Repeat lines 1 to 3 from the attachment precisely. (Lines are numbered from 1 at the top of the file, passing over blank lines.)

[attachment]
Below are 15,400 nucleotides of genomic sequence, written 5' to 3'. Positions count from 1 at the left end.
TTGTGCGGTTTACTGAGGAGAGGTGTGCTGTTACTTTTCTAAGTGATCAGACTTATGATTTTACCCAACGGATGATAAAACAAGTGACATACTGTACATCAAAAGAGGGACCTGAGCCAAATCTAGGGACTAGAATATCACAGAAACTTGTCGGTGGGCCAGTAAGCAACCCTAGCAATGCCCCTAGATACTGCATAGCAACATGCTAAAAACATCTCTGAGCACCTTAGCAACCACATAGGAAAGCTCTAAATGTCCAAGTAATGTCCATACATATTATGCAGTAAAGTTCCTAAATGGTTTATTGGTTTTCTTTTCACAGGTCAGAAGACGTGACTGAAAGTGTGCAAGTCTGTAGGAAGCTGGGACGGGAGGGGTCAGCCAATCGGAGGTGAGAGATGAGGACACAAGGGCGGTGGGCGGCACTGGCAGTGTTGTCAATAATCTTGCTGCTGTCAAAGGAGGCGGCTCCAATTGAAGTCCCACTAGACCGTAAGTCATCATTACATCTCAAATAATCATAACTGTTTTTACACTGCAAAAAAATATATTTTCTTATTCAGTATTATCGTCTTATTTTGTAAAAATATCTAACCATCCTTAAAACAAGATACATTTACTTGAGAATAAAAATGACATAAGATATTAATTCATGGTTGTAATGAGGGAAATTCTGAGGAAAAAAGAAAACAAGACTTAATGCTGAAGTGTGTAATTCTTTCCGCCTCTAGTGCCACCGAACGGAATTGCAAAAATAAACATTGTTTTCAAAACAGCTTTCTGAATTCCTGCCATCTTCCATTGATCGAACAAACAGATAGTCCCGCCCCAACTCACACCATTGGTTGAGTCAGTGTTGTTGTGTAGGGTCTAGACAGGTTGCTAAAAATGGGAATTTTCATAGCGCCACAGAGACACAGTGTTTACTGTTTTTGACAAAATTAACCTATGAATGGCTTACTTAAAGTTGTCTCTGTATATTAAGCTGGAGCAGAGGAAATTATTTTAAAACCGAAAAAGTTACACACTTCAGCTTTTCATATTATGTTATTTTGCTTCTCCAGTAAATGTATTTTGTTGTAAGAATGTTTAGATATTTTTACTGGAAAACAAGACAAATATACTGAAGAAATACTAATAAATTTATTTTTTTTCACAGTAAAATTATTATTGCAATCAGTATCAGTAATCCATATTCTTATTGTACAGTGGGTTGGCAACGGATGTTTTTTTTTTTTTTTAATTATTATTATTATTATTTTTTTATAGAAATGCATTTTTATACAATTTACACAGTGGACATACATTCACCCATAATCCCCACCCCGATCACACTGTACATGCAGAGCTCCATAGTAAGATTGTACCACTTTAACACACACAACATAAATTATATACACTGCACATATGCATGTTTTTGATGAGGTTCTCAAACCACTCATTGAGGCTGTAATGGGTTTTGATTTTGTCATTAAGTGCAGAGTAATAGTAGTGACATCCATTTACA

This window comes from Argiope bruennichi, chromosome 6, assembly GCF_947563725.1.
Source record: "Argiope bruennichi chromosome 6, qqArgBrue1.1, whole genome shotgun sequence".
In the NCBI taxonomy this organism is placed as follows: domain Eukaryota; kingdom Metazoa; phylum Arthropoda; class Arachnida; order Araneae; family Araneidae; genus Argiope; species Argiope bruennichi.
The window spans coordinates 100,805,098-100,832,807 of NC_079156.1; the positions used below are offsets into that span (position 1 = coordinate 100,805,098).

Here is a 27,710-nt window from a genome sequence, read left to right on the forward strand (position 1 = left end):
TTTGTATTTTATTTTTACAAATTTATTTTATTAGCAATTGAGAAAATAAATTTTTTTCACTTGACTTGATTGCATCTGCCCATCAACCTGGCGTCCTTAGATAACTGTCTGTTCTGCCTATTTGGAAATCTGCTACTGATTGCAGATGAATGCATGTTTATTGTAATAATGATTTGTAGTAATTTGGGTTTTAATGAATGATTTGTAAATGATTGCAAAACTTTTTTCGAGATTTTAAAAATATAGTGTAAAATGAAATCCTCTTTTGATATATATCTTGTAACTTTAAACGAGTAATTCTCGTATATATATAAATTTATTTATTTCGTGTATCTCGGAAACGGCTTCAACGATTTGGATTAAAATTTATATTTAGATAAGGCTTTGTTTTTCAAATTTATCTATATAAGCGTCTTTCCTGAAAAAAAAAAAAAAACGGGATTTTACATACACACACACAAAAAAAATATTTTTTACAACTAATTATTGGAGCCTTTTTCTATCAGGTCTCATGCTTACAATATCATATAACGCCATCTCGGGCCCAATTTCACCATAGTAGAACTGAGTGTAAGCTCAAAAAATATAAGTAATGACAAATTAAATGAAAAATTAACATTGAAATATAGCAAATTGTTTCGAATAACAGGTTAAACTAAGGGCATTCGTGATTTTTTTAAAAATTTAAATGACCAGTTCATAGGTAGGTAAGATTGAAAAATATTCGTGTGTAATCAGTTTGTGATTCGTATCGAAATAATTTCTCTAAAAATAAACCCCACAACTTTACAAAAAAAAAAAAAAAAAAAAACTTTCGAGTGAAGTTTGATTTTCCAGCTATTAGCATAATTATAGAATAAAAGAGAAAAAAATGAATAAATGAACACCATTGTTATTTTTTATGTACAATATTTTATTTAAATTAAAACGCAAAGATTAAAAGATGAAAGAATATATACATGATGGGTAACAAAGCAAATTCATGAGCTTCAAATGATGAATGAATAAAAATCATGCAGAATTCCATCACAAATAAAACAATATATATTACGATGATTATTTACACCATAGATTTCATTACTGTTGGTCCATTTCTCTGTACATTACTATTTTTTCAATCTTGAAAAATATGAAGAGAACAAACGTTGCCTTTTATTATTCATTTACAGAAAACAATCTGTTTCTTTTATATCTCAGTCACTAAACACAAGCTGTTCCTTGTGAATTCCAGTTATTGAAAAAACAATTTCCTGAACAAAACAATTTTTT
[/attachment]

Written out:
Below are 15,400 nucleotides of genomic sequence, written 5' to 3'. Positions count from 1 at the left end.
TTGTGCGGTTTACTGAGGAGAGGTGTGCTGTTACTTTTCTAAGTGATCAGACTTATGATTTTACCCAACGGATGATAAAACAAGTGACATACTGTACATCAAAAGAGGGACCTGAGCCAAATCTAGGGACTAGAATATCACAGAAACTTGTCGGTGGGCCAGTAAGCAACCCTAGCAATGCCCCTAGATACTGCATAGCAACATGCTAAAAACATCTCTGAGCACCTTAGCAACCACATAGGAAAGCTCTAAATGTCCAAGTAATGTCCATACATATTATGCAGTAAAGTTCCTAAATGGTTTATTGGTTTTCTTTTCACAGGTCAGAAGACGTGACTGAAAGTGTGCAAGTCTGTAGGAAGCTGGGACGGGAGGGGTCAGCCAATCGGAGGTGAGAGATGAGGACACAAGGGCGGTGGGCGGCACTGGCAGTGTTGTCAATAATCTTGCTGCTGTCAAAGGAGGCGGCTCCAATTGAAGTCCCACTAGACCGTAAGTCATCATTACATCTCAAATAATCATAACTGTTTTTACACTGCAAAAAAATATATTTTCTTATTCAGTATTATCGTCTTATTTTGTAAAAATATCTAACCATCCTTAAAACAAGATACATTTACTTGAGAATAAAAATGACATAAGATATTAATTCATGGTTGTAATGAGGGAAATTCTGAGGAAAAAAGAAAACAAGACTTAATGCTGAAGTGTGTAATTCTTTCCGCCTCTAGTGCCACCGAACGGAATTGCAAAAATAAACATTGTTTTCAAAACAGCTTTCTGAATTCCTGCCATCTTCCATTGATCGAACAAACAGATAGTCCCGCCCCAACTCACACCATTGGTTGAGTCAGTGTTGTTGTGTAGGGTCTAGACAGGTTGCTAAAAATGGGAATTTTCATAGCGCCACAGAGACACAGTGTTTACTGTTTTTGACAAAATTAACCTATGAATGGCTTACTTAAAGTTGTCTCTGTATATTAAGCTGGAGCAGAGGAAATTATTTTAAAACCGAAAAAGTTACACACTTCAGCTTTTCATATTATGTTATTTTGCTTCTCCAGTAAATGTATTTTGTTGTAAGAATGTTTAGATATTTTTACTGGAAAACAAGACAAATATACTGAAGAAATACTAATAAATTTATTTTTTTTCACAGTAAAATTATTATTGCAATCAGTATCAGTAATCCATATTCTTATTGTACAGTGGGTTGGCAACGGATGTTTTTTTTTTTTTTTAATTATTATTATTATTATTTTTTTATAGAAATGCATTTTTATACAATTTACACAGTGGACATACATTCACCCATAATCCCCACCCCGATCACACTGTACATGCAGAGCTCCATAGTAAGATTGTACCACTTTAACACACACAACATAAATTATATACACTGCACATATGCATGTTTTTGATGAGGTTCTCAAACCACTCATTGAGGCTGTAATGGGTTTTGATTTTGTCATTAAGTGCAGAGTAATAGTAGTGACATCCATTTACA

This window comes from Argiope bruennichi, chromosome 6, assembly GCF_947563725.1.